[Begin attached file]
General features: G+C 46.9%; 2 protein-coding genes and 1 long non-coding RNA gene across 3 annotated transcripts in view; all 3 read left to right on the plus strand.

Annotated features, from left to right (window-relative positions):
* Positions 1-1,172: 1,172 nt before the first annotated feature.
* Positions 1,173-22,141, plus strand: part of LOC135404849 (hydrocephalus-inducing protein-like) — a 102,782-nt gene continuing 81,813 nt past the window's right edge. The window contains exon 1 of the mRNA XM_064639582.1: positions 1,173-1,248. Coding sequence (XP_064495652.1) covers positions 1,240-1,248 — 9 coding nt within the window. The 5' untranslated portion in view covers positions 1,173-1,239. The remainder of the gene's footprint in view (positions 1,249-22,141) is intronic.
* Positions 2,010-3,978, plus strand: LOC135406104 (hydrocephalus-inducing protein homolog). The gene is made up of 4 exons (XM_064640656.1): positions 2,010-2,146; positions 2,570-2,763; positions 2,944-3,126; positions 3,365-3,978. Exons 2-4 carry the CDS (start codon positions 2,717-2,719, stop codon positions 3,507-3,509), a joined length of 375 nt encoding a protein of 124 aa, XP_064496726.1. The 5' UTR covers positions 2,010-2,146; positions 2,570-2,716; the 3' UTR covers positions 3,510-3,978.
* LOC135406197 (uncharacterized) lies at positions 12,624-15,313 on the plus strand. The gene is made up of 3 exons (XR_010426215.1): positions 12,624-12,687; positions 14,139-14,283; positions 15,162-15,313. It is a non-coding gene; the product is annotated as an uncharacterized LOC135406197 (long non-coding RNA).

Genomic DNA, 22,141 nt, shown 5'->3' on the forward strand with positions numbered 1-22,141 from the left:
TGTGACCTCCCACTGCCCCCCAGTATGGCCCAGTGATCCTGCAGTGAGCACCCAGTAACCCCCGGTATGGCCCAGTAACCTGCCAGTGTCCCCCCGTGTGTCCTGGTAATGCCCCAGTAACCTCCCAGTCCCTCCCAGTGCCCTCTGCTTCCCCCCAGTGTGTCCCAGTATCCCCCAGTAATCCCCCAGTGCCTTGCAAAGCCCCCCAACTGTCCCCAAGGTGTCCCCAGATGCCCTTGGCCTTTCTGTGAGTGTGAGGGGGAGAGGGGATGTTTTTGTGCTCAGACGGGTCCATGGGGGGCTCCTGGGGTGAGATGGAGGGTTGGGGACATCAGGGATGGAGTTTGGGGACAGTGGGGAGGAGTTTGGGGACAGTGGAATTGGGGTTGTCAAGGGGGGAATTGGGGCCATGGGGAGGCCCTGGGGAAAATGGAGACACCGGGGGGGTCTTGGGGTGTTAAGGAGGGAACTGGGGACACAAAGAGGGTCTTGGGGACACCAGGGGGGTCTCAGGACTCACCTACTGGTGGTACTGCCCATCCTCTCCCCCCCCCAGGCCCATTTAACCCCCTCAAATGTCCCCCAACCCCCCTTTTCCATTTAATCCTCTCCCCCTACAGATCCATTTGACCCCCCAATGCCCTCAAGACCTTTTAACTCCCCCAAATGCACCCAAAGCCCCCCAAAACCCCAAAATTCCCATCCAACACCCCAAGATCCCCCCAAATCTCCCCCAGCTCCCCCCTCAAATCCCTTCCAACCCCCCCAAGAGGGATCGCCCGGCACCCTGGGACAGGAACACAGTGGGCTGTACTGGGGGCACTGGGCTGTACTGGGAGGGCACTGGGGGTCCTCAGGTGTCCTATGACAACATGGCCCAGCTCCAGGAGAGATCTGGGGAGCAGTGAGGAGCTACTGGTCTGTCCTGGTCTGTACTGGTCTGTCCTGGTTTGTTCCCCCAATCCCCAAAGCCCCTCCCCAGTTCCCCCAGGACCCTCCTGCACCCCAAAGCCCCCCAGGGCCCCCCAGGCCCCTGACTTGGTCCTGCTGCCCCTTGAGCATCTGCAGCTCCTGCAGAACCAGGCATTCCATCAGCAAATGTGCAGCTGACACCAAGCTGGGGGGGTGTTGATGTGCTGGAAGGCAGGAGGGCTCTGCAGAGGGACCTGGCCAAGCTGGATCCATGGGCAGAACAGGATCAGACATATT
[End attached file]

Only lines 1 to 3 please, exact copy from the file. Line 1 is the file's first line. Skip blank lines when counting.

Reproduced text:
General features: G+C 46.9%; 2 protein-coding genes and 1 long non-coding RNA gene across 3 annotated transcripts in view; all 3 read left to right on the plus strand.

Annotated features, from left to right (window-relative positions):
* Positions 1-1,172: 1,172 nt before the first annotated feature.